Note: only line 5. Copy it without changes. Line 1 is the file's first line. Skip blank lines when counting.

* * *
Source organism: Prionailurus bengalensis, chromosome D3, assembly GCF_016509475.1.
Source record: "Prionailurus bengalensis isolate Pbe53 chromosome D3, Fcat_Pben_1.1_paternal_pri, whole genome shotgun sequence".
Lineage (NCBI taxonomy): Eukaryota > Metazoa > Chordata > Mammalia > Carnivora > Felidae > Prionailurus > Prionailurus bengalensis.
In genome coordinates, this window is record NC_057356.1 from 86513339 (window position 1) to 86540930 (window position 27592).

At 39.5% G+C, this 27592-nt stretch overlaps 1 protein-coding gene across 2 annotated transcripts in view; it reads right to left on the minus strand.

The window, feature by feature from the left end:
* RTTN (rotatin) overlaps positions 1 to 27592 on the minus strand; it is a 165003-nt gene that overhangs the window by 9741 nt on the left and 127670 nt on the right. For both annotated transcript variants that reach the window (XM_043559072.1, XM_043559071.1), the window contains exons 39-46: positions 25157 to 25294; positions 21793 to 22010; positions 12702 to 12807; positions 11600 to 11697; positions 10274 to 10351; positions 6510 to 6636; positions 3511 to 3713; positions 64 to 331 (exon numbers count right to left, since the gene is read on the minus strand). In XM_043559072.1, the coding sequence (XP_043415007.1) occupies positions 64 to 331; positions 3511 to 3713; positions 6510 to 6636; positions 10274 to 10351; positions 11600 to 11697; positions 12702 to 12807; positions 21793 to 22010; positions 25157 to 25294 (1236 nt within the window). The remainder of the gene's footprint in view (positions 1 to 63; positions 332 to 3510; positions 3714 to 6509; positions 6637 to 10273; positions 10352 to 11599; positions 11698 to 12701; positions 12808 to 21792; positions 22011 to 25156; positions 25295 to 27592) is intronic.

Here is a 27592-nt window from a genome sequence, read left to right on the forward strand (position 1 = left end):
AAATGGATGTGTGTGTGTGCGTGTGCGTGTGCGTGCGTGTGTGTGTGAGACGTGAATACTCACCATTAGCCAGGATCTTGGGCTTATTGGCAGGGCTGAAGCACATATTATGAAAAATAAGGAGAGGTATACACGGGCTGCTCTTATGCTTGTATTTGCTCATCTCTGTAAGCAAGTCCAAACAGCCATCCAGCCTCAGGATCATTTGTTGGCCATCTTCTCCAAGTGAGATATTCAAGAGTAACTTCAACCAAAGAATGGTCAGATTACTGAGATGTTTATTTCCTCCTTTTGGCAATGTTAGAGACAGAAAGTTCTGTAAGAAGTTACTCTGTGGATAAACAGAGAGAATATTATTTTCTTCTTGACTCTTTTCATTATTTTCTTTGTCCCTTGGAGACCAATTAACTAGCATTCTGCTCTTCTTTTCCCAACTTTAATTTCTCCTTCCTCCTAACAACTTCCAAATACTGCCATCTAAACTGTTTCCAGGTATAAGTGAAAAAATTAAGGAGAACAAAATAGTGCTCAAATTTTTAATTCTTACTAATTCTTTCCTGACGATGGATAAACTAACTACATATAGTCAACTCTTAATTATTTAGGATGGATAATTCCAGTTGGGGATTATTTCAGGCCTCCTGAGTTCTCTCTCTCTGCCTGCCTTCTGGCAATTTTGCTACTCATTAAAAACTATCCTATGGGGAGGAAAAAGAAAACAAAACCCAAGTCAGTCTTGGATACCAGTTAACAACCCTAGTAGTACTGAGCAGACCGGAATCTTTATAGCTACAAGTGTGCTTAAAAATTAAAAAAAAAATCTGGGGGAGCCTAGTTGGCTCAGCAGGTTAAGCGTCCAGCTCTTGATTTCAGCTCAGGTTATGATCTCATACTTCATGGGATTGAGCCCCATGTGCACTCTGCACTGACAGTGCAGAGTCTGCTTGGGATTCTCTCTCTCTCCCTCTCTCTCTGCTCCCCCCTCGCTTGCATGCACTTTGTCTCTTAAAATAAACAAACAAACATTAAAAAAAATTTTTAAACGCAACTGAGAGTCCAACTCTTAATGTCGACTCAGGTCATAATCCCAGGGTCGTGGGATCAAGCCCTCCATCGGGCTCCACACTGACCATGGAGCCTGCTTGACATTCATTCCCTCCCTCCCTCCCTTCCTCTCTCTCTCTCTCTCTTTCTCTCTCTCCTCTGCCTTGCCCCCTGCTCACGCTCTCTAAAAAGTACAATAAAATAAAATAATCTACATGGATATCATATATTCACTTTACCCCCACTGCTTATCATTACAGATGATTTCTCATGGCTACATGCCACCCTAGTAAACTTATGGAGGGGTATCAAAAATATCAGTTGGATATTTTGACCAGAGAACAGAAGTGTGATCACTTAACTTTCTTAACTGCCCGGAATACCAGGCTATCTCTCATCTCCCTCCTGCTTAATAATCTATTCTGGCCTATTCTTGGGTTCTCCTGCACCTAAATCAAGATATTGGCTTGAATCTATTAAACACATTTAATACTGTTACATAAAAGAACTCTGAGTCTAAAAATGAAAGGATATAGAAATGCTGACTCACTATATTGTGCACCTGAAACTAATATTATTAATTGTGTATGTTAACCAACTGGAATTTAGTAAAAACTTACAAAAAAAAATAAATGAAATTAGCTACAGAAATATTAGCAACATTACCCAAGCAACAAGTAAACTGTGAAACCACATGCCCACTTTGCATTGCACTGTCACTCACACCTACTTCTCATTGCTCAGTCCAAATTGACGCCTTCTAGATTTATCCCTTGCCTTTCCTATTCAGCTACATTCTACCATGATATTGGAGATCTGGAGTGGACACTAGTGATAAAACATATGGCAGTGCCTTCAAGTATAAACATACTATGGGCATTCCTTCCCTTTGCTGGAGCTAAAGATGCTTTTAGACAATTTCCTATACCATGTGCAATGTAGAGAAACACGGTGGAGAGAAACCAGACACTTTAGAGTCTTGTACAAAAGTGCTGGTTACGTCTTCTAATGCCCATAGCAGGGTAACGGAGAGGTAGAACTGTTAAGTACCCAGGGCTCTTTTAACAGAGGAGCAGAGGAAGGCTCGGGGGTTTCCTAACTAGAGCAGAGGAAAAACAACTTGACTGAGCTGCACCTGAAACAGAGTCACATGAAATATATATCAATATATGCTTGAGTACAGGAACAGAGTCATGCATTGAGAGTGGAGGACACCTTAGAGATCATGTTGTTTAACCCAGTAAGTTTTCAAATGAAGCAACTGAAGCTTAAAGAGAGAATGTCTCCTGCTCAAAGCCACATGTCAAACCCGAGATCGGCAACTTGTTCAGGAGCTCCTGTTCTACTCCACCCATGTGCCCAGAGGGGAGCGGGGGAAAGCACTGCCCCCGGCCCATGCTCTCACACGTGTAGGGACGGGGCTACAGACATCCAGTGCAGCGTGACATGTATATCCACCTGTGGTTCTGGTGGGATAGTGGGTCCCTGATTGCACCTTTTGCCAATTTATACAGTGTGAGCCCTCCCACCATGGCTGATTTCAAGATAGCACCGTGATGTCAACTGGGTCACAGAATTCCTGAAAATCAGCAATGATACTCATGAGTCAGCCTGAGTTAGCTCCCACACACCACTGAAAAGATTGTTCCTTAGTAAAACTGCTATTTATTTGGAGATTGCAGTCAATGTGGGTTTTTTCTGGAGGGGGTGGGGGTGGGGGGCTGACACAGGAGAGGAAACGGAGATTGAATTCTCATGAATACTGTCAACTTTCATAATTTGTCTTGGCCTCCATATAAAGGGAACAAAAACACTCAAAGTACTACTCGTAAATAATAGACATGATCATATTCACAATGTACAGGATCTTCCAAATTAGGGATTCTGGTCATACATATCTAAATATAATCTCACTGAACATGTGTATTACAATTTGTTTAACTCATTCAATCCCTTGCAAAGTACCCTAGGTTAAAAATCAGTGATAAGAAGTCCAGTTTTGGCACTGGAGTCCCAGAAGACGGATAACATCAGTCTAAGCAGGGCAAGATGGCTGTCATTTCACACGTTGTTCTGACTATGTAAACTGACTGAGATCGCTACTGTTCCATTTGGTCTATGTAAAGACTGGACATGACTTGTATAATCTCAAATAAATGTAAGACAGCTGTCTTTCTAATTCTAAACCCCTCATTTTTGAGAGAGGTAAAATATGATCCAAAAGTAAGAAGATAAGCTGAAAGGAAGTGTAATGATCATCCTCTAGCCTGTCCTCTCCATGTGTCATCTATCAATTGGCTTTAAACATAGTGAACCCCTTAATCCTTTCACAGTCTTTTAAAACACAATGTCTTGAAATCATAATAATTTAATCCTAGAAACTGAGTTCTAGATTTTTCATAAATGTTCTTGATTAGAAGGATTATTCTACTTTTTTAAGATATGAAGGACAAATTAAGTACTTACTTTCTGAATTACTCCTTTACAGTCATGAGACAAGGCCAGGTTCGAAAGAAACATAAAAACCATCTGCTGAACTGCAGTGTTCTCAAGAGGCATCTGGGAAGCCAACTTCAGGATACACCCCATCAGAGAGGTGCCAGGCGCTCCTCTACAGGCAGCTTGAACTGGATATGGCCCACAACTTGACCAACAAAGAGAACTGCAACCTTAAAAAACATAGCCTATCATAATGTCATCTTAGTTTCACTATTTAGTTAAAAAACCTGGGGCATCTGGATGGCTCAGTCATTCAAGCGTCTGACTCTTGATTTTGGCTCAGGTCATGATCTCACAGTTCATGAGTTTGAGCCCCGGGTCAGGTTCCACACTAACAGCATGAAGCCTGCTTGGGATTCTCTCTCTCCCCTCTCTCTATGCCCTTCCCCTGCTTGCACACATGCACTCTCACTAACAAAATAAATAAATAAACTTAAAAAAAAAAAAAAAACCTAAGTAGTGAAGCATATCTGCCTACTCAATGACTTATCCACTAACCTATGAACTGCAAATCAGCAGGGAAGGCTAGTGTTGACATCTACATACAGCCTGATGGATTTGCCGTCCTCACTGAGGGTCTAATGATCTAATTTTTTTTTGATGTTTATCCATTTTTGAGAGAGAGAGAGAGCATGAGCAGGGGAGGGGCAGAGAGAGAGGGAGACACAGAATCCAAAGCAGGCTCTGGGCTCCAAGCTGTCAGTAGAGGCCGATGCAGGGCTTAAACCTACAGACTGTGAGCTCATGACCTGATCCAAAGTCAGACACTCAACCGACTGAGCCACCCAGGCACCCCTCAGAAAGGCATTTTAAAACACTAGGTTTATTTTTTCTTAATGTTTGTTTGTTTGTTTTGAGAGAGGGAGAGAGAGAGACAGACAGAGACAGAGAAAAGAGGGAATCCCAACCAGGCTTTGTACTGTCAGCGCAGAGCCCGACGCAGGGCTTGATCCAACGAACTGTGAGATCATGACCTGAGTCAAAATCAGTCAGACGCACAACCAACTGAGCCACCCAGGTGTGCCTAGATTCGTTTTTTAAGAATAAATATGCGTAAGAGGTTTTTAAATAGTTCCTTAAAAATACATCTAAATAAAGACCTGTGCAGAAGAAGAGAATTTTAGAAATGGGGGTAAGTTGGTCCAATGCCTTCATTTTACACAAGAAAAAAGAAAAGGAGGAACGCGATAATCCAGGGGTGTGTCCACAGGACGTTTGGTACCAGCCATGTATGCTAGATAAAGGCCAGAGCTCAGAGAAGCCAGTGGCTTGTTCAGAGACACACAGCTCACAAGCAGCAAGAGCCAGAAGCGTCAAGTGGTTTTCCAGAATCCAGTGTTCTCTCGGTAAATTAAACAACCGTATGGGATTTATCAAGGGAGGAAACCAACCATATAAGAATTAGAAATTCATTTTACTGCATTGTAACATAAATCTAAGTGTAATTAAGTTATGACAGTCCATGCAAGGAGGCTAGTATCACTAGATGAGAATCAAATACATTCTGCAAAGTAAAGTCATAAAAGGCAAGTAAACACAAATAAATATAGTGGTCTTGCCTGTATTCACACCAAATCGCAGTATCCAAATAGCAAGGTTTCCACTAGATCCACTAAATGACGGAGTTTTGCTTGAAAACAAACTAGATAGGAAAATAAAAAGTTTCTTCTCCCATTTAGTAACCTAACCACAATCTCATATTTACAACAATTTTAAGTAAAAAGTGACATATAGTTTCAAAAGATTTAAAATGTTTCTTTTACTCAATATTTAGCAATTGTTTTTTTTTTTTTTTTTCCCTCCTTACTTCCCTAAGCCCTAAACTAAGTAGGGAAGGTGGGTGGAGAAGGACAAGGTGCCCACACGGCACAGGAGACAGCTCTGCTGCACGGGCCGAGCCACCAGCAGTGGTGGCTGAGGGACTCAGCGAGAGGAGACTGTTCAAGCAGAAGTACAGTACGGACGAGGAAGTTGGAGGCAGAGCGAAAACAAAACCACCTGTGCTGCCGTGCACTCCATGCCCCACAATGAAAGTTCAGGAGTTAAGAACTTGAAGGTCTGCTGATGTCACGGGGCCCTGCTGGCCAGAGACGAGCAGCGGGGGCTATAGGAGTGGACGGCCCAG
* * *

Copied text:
At 39.5% G+C, this 27592-nt stretch overlaps 1 protein-coding gene across 2 annotated transcripts in view; it reads right to left on the minus strand.